For all advertised prices, please note that these are net prices (unless otherwise noted on the card). That means, there is still tax on top of that and you should also plan a 15-20% tip (18% is normal).
Miami Beach and especially South Beach are not designed for car traffic. The development began in the 1930s as a vacation spot, so no one naturally thought of large cars or parking spaces at that time. The further north you go in Miami Beach, the more relaxed driving becomes, but the parking situation is difficult everywhere and parking is extremely expensive . We therefore recommend that you do without a car in Miami Beach . We got around Miami Beach by UBER taxi and rental bike and planned our trips cleverly so that we didn’t have to drive too much or long.
We can absolutely recommend renting a bike , because you are extremely flexible and can cover longer distances. There are Citi Bike stations everywhere in Miami Beach .
Miami Beach Hotels
The hotel prices in Miami Beach are affordable to extremely expensive depending on the travel time. Basically, we would recommend booking a hotel in South Beach to be right in the middle of the action, including in one of the historic Art Deco boutique hotels on Ocean Drive (e.g. the Beacon , the Colony , the Pelican , the Carlyle , the Starlite , the Avalon ) *.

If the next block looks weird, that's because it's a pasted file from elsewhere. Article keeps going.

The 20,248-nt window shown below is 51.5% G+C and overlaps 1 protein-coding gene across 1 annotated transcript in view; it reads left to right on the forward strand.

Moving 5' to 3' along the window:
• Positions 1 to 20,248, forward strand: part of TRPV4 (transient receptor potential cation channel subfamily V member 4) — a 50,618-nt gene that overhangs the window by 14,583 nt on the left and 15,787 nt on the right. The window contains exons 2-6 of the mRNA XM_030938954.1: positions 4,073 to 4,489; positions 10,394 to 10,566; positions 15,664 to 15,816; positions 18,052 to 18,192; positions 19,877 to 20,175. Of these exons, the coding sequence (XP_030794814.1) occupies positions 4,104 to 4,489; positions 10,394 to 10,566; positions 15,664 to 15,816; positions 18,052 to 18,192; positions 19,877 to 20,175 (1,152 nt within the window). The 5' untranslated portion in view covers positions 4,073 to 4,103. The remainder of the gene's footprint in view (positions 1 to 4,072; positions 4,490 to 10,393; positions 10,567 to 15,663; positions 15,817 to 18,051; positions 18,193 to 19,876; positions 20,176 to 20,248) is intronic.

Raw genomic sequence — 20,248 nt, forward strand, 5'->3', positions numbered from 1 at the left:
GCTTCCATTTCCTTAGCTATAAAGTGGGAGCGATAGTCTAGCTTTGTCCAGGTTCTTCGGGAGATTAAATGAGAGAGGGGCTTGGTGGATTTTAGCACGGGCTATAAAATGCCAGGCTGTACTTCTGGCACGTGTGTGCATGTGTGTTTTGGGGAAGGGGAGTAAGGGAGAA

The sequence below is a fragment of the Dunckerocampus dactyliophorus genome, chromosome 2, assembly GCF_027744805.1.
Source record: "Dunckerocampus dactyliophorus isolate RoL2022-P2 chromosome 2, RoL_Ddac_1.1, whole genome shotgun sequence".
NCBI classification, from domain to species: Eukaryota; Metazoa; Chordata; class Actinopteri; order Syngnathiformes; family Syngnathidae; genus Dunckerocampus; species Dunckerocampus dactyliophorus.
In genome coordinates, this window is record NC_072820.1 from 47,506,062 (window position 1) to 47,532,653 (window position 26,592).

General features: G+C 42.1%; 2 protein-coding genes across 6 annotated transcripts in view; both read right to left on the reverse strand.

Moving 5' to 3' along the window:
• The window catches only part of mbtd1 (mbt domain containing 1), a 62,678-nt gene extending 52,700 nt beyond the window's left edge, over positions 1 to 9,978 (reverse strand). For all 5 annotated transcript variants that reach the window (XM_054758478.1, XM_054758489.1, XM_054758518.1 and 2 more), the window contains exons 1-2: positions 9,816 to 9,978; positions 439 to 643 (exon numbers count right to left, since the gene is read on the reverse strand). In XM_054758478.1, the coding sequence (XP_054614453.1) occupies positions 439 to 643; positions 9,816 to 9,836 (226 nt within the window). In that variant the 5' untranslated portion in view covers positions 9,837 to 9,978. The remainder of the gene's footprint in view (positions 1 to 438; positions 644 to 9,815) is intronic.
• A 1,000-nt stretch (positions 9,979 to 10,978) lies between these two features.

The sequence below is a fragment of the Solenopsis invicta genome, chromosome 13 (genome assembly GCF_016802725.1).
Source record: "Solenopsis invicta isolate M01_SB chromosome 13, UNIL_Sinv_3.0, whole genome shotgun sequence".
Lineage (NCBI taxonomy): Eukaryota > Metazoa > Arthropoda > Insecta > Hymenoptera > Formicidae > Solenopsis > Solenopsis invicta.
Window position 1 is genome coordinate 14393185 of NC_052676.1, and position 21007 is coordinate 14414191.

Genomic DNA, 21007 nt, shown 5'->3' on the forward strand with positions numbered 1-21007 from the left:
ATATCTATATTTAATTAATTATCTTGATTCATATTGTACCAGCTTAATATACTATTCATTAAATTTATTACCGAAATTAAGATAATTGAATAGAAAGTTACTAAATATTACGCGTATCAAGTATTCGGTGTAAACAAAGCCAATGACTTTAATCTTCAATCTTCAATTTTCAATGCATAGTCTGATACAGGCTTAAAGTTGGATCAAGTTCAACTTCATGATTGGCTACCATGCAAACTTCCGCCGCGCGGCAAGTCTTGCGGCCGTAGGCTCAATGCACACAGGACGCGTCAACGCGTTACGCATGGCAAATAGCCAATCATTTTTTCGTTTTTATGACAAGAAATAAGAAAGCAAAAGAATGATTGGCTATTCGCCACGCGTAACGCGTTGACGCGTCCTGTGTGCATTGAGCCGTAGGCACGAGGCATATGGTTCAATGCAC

Falls Ihr es etwas ruhiger mögt, dann schaut eher nach einem Hotel auf der Collins Avenue (z.B. das Sagamore, das Eden Roc, das Delano, das Croydon, das Tides, das Carillon, das Fontainebleau)*. Auch dort habt Ihr den Strand direkt vor der Haustüre und die meisten Hotels haben einen Pool und sind insgesamt luxuriöser und etwas weitläufiger als die Hotels in South Beach. Wir waren dummerweise genau zur Spring Break (März/April) in Miami und die Preise sind, egal in welchem Hotel, regelrecht explodiert.
Ultimately, we decided on the affordable Ocean Surf Hotel * in Miami North Beach. The historic Art Deco building from 1940 is beautiful on the outside, but unfortunately quite shabby on the inside.
Miami North Beach is very quiet, and the beach is also very relaxed there. Because we lived in North Beach, we were forced to cycle all the way down Collins Avenue down to South Beach and probably saw every single Mid Century and Art Deco building in all of Miami Beach.
In the next part of Miami’s architectural history, we will take you to the historic, but very untouristic MiMo District on Biscayne Boulevard and to Wynwood. You can look forward to many more colorful pictures 🙂